"US 59, now I-69, was basically built over the top of them in the 1960s and 1970s when it was built through downtown," says Kyle Shelton, a Houston historian.
Among the thousands of Houstonians who would be displaced is Kathryn Kundrod, a graduate student who lives with two roommates in a condo right off the I-45/59 interchange.
"I’m in a much more privileged position position than most of the people that will be displaced," she told Streetsblog. Kathryn found out by letter two years ago that her building was slated for demolition in order to expand the highway. The condo is the only place she could find that would allow her to bike commute to her school, Rice University.
"It’s just been such a frustrating and sad situation given that the end goals probably won’t be accomplished by all the money and effort and displacement," she said, referring to induced demand (when highways are widened, people respond by driving more, and they become congested again).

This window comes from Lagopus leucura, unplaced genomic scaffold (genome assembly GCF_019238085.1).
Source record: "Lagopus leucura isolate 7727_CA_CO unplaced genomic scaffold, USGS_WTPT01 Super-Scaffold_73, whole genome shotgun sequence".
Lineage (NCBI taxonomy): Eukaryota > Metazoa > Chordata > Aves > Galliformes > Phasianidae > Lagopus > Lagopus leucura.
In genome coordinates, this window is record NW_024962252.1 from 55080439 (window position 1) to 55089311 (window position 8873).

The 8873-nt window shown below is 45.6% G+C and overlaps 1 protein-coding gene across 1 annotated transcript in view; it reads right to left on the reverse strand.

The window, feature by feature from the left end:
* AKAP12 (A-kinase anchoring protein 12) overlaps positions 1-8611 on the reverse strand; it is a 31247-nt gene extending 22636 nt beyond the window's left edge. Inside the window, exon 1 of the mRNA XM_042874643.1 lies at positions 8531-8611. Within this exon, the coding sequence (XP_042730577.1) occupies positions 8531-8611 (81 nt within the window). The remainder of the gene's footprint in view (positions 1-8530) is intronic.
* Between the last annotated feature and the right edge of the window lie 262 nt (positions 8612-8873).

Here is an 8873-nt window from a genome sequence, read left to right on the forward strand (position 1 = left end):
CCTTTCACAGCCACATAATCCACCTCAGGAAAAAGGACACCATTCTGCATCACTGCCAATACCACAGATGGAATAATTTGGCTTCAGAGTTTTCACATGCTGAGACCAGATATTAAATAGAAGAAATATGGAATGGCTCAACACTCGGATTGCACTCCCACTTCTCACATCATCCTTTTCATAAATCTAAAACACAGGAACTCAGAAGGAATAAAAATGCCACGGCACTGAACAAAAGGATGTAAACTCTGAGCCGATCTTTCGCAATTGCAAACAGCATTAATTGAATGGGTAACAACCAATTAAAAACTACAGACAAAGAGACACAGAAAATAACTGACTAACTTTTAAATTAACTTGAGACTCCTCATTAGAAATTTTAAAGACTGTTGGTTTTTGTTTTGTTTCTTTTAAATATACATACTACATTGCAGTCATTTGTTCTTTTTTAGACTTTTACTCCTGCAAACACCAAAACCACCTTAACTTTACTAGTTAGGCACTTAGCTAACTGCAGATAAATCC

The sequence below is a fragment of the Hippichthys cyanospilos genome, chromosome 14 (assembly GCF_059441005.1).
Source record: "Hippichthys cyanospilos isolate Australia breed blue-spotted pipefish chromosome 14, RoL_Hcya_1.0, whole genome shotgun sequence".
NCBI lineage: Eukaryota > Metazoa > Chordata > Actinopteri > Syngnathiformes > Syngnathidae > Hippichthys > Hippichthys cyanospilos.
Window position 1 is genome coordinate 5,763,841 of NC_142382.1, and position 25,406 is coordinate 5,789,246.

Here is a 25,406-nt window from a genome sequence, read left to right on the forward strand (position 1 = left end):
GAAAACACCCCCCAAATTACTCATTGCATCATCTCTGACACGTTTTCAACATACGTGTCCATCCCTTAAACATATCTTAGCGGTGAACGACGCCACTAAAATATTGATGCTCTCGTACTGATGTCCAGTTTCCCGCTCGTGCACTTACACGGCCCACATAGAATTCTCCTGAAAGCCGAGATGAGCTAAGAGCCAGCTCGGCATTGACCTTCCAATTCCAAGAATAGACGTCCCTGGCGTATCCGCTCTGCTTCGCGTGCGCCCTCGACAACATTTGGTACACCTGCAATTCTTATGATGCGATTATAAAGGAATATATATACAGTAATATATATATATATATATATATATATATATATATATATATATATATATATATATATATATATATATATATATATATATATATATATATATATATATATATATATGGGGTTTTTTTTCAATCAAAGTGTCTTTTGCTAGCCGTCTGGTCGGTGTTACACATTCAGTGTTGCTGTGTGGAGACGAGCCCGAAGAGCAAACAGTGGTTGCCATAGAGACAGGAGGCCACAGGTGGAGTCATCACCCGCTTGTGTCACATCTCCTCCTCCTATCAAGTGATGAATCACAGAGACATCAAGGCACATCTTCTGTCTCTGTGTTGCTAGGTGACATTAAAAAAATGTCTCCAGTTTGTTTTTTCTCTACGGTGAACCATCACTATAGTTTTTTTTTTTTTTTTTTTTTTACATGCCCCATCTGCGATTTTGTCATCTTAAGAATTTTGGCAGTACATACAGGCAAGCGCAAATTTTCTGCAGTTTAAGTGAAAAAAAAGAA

She said she is hopeful because groups like the Make I-45 Better coalition are stepping up to oppose the Texas Department of Transportation's plan.
The project also will displace a total of 331 businesses, which employ 24,873 people. For scale, downtown Columbus, Oh., only has about 87,000 workers.
A recent study by the Air Alliance Houston found the highway mega-project will have disproportionate and serious health effects on low-income and minority neighborhoods, from worsening air quality to a greater risk of flooding — benefiting "exurban commuter traffic" by "burden[ing] communities within the city and those that live, work, learn, and play in close proximity to the corridor."
The plan would bring 26 schools and daycare centers within 500 feet of a highway — many of which already have elevated asthma rates. Bruce Elementary for example, which is near Interstate 10, has an asthma rate of 7.2 percent.
Air Alliance Houston is asking the Texas Department of Transportation to mitigate air quality by planting trees along the highways; ensuring students have safe, complete streets and crossings, and paying for high-quality air filters for the schools.
Segregation and racial disparities